Vrikari, Vṛkāri, Vrika-ari: 5 definitions
Vrikari means something in Hinduism, Sanskrit. If you want to know the exact meaning, history, etymology or English translation of this term then check out the descriptions on this page. Add your comment or reference to a book if you want to contribute to this summary article.
The Sanskrit term Vṛkāri can be transliterated into English as Vrkari or Vrikari, using the IAST transliteration scheme (?).
Languages of India and abroad
Vṛkāri (वृकारि).—a dog.
Derivable forms: vṛkāriḥ (वृकारिः).
Vṛkāri is a Sanskrit compound consisting of the terms vṛka and ari (अरि). See also (synonyms): vṛkārāti.Source: Cologne Digital Sanskrit Dictionaries: Shabda-Sagara Sanskrit-English Dictionary
(-riḥ) A dog. E. vṛka a wolf, and ari an enemy.Source: Cologne Digital Sanskrit Dictionaries: Monier-Williams Sanskrit-English Dictionary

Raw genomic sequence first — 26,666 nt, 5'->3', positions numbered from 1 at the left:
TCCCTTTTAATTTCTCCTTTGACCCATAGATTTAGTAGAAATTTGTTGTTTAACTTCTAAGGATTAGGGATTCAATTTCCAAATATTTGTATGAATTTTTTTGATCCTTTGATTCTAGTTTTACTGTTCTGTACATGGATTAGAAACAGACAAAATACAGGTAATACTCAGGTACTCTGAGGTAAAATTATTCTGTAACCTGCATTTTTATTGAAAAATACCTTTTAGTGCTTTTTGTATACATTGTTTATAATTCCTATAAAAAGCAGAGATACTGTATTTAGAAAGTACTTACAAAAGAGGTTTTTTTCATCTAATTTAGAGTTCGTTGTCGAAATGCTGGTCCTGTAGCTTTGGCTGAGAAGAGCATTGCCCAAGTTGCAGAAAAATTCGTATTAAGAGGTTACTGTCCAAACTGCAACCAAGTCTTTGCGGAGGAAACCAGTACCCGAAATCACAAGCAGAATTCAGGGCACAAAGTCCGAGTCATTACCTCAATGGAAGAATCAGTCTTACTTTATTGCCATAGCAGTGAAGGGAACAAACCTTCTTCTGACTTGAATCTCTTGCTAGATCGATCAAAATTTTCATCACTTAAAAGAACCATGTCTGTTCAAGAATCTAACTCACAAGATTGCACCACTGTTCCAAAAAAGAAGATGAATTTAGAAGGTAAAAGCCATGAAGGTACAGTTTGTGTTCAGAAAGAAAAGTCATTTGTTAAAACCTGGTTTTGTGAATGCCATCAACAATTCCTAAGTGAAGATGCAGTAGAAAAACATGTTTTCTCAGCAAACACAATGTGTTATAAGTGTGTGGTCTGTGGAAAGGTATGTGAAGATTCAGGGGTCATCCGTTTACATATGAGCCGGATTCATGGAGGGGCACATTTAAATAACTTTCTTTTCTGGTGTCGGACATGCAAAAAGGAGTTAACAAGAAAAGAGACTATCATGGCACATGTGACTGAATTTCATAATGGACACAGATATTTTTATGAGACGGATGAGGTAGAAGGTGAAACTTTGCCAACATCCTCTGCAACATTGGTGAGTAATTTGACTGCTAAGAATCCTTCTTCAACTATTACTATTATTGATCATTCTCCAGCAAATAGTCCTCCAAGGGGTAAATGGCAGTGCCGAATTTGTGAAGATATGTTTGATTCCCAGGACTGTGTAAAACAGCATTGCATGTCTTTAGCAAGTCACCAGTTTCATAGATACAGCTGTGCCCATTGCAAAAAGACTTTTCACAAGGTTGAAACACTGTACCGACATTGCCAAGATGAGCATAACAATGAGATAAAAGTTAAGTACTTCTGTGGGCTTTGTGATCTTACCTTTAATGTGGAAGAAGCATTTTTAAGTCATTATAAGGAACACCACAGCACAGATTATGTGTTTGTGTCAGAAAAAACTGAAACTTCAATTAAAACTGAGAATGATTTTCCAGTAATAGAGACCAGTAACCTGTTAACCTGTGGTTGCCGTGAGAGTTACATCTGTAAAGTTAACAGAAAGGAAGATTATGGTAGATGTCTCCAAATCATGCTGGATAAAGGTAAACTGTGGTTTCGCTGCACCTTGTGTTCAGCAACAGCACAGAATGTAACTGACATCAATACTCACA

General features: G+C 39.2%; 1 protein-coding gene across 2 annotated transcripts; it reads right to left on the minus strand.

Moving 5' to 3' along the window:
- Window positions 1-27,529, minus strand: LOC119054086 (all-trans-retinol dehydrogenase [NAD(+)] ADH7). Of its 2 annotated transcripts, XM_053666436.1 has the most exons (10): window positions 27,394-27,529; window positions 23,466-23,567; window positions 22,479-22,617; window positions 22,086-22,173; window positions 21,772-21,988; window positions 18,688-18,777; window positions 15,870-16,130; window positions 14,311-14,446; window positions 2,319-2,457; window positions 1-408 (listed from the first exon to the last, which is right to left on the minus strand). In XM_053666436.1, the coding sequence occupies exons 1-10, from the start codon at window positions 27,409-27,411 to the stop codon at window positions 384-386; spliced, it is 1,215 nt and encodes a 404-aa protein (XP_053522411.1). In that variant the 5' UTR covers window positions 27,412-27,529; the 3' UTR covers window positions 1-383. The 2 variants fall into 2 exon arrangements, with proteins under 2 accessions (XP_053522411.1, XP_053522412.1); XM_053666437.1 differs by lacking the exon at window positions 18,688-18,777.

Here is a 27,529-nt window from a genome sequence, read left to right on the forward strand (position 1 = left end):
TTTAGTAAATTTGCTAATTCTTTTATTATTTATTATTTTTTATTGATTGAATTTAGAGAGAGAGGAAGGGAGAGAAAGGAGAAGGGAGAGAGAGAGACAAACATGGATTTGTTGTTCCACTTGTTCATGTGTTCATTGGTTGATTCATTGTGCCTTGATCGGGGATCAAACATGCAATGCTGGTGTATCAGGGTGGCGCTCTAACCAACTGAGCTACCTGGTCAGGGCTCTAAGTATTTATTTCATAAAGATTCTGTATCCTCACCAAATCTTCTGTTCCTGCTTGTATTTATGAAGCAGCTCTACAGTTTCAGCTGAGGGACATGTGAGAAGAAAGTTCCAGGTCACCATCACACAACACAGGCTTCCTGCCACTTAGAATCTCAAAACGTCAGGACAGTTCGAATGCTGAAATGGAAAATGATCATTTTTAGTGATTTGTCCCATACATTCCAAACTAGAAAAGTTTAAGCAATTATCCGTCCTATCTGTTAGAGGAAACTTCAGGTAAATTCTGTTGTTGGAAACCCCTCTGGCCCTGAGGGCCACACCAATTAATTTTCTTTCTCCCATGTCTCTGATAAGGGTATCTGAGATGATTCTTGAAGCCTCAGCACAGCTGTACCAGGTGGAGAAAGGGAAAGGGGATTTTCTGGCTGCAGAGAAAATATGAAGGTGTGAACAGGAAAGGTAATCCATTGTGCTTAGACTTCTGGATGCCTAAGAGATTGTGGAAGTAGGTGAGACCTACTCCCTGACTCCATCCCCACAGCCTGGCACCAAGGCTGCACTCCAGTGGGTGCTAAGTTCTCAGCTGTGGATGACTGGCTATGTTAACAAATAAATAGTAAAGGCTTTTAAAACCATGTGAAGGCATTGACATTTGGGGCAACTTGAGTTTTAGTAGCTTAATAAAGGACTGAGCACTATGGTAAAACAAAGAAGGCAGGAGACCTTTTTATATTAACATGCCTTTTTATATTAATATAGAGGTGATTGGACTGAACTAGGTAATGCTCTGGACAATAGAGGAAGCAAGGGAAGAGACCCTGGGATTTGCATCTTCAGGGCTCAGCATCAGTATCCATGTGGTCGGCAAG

Vṛkāri (वृकारि):—[from vṛka > vṛk] m. ‘wolf-enemy’, a dog, [cf. Lexicographers, esp. such as amarasiṃha, halāyudha, hemacandra, etc.]Source: Cologne Digital Sanskrit Dictionaries: Yates Sanskrit-English Dictionary
Vṛkāri (वृकारि):—[vṛkā+ri] (riḥ) 2. m. Idem.
[Sanskrit to German]
Sanskrit, also spelled संस्कृतम् (saṃskṛtam), is an ancient language of India commonly seen as the grandmother of the Indo-European language family (even English!). Closely allied with Prakrit and Pali, Sanskrit is more exhaustive in both grammar and terms and has the most extensive collection of literature in the world, greatly surpassing its sister-languages Greek and Latin.
See also (Relevant definitions)
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